Why does the President have to be "a natural born Citizen"?

The background to this question is pretty boring, but it involves Arnold Schwarzenegger’s claim that he’s never been unable to do something that he set his mind to, and observations that “furriners” who’ve come to the US and made good are often some of the most patriotic, pro-US people I’ve met.

Does anyone have an insight into why the framers of the Constitution would have thought that allowing a naturalized citizen to become president would be a bad idea? It’s not like a secret British Royalist could’ve snuck his way into the office and declared that the US was back under British rule - our founding fathers ensured that the Prez doesn’t have power like that.

Any help from the history buffs out there would be appreciated.


I’m not a history buff. I just came in because I wanted to say “Because the Constitution says so!” And here I find that you’re already prepared for this.


So, I’ll just offer some WAG speculation: perhaps the FF weren’t anticipating immigration and naturalization to become as widespread as they eventually did become. Perhaps they feared that someone would immigrate with a large store of personally-held wealth, spend a lot of it on becoming naturalized, and use more of it to buy scads of political power. The POTUS doesn’t write legislation, certainly, but he IS the head of state (signing treaties), and he IS required by the Constitution to propose a national to-do list to Congress each year. To be sure, the Congress didn’t turn out to be just a rubber stamp for the president’s wishes, but at the time of the Constitution’s writing, the FF’s could hardly be expected to know that, could they?

I wonder what the founding Fathers would have said concerning the qualification of:
–Alexander Hamilton, born in the West Indies.
–Barry Goldwater, born in Arizona three years before statehood.
–George Romney, born in Mexico in 1907 to parents who were American citizens.
–Daniel Inouye, born in Hawaii long before statehood (1959). He was a World War II hero–and even lost an arm in combat.
–Any other American citizen born in Alask or Hawaii–or a current territory, for that matter.
Also, John Quincy Adams married a London-born American woman; and he was on diplomatic missions in Europe much of his life. Suppose he had a child born in Europe at that time, who might have been a candidate for President? I wonder whether it might have been better for the FFs to give a clearer description of “natural born citizern.”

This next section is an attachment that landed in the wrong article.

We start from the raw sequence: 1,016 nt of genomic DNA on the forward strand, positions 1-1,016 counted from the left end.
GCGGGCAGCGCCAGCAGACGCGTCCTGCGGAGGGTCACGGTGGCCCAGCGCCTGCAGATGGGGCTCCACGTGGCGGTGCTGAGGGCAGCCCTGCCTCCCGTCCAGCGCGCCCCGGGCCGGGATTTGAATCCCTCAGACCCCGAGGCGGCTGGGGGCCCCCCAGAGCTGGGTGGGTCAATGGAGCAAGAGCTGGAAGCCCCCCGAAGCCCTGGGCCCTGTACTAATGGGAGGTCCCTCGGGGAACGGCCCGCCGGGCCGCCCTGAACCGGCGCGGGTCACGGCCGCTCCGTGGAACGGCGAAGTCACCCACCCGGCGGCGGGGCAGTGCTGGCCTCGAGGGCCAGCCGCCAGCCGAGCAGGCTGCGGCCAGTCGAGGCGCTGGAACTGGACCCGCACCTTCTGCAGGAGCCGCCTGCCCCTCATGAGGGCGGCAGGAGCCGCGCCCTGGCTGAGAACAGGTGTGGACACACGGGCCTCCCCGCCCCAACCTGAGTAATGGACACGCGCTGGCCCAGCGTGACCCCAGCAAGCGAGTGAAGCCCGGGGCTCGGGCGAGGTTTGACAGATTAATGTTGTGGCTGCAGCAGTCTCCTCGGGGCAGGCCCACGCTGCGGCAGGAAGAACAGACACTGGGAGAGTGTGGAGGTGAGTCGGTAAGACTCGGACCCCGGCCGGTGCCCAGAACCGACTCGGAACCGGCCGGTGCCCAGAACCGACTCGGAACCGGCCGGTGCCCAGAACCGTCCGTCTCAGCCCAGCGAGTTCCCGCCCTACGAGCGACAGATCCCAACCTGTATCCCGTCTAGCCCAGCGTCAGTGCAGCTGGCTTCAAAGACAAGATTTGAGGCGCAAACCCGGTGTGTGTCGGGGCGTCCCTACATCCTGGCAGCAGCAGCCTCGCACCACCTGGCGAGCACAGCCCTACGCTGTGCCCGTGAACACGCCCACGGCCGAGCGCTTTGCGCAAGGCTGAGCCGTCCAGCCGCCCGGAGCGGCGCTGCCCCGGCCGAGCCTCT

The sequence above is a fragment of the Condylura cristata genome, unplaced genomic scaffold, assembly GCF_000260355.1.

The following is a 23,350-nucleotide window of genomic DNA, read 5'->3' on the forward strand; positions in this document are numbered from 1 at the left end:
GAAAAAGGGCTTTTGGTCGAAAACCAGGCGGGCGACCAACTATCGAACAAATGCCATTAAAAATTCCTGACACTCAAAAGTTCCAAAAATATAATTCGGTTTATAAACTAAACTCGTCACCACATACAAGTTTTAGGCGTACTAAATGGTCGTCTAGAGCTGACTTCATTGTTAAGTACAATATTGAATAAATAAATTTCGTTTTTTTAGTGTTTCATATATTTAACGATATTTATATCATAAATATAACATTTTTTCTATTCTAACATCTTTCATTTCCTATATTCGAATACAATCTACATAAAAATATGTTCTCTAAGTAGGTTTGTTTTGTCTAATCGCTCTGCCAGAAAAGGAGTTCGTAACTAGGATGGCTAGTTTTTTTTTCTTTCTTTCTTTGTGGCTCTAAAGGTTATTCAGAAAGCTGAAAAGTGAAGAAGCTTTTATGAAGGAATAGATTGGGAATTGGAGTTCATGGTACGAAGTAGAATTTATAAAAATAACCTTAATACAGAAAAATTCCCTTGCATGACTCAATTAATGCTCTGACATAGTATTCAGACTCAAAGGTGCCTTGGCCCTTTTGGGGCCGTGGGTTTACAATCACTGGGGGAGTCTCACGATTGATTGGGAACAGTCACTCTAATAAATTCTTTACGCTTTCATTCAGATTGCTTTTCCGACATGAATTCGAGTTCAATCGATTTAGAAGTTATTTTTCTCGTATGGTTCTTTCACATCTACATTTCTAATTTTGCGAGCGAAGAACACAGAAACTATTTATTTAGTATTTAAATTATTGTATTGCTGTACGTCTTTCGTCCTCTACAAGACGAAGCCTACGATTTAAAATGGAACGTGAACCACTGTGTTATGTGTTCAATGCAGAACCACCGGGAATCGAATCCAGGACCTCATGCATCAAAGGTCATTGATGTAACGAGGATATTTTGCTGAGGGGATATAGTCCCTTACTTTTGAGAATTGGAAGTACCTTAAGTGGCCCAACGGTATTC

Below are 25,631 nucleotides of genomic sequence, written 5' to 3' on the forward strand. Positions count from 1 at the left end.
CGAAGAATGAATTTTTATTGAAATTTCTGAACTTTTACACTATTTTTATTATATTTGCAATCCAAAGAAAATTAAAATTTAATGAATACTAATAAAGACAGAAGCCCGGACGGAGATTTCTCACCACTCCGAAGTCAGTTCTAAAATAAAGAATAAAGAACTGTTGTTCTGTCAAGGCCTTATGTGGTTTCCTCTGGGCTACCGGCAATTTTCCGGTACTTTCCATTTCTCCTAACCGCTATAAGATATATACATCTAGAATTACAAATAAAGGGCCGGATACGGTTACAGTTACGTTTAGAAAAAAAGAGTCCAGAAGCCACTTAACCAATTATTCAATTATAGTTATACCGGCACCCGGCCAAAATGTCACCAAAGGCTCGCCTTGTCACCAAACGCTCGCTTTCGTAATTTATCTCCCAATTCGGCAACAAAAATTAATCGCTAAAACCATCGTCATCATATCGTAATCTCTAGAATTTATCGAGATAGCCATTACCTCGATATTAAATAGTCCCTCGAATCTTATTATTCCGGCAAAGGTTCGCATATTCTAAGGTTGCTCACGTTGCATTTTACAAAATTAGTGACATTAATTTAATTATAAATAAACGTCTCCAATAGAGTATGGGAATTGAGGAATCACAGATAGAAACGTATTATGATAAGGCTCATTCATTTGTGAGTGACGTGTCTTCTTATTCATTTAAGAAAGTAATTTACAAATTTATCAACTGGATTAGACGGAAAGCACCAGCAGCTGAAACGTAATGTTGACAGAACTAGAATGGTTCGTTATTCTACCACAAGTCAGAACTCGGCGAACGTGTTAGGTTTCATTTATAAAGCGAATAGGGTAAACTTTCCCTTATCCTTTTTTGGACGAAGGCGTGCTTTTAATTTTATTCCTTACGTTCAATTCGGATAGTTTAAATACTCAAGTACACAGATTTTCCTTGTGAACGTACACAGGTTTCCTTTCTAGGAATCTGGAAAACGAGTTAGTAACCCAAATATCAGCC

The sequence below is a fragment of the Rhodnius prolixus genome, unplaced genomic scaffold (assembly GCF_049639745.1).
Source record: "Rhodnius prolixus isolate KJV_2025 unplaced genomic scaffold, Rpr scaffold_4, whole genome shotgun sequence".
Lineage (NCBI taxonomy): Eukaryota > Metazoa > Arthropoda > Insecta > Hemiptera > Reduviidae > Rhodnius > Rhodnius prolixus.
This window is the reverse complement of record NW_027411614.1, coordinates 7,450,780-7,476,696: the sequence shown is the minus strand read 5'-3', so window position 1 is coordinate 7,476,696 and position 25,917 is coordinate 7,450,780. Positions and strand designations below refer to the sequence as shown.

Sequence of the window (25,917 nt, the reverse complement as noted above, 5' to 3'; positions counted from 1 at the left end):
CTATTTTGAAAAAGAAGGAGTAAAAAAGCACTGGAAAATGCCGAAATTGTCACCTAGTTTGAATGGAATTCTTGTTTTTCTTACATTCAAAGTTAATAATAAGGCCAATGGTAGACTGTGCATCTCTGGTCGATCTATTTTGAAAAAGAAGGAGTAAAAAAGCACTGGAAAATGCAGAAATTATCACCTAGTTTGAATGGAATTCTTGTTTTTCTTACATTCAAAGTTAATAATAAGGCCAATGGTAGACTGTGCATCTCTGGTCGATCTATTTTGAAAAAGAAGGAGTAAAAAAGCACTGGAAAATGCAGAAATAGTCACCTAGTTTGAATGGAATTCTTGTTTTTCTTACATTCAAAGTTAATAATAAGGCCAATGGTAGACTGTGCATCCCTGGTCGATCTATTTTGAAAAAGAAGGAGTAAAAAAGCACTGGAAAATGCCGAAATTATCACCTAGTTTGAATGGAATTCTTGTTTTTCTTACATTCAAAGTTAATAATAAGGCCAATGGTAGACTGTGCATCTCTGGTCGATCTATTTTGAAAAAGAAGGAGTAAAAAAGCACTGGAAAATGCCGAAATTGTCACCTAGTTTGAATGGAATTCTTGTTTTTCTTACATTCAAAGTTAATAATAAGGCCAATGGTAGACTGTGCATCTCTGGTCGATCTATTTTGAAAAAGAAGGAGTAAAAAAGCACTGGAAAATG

Children who are born to American citizens are American citizens by right of blood. There are two ways to be a natural-born American citizen. One is by being born on American soil. The other is by being born to American citizens.

Also, I could be wrong about this, but I think that when territories become states, the citizens of those former territories become American citizens retroactively, and so they would be qualified for the Presidency.

My WAG about the reason for the law is that the founders didn’t want a situation in the US that was common in Europe, which is that a foreign person who may or may not even speak the language of the country would be brought in as the ruler, simply because he/she was the closest in the line of succession.

People born in American territories are natural born US citizens. That includes Puerto Rico, Guam, USVI, and non-state mainland territories.


Hamilton was eligible because he was a citizen of the U.S. when the constition was adopted.

Article II, Section I of the constition states (emphasis mine):


People born in U.S territories are U.S. citizens. So, Goldwater, Romney, Inouye, etc. are all eligible for the Presidency (provided, of course, that they were born citizens and meet the other requirements). Besides, I don’t remember Inouye ever running for president.

Citizenship is determined by law. Someone recently posted the relevant sections of the U.S. Code. But, suffice it to say, children of U.S. citizens born abroad are U.S. citizens themselves.

Zev Steinhardt

People born in American territories are natural born US citizens. That includes Puerto Rico, Guam, USVI, and non-state mainland territories.

I think they dealt with that pretty effectively by ruling out any hereditary factor in the line of succession.

I thiink they’d say “those people are all very obviously citizens, as are all people born of American parents, or born in U.S. territories, or who were residents of the U.S. at the time of the Constitution’s adoption.”

That’s about the best thing I’ve come up with - that, since they didn’t necessarily have any real sort of naturalization or anything, they had to draw the line somewhere. It just seems sort of arbitrary.

As far as all the other stuff, they pretty much followed long-standing British law when they decided that children born overseas to citizens were, themselves, citizens. To the best of my knowledge, though, that’s a matter of national law rather than the Constitution. Am I correct there?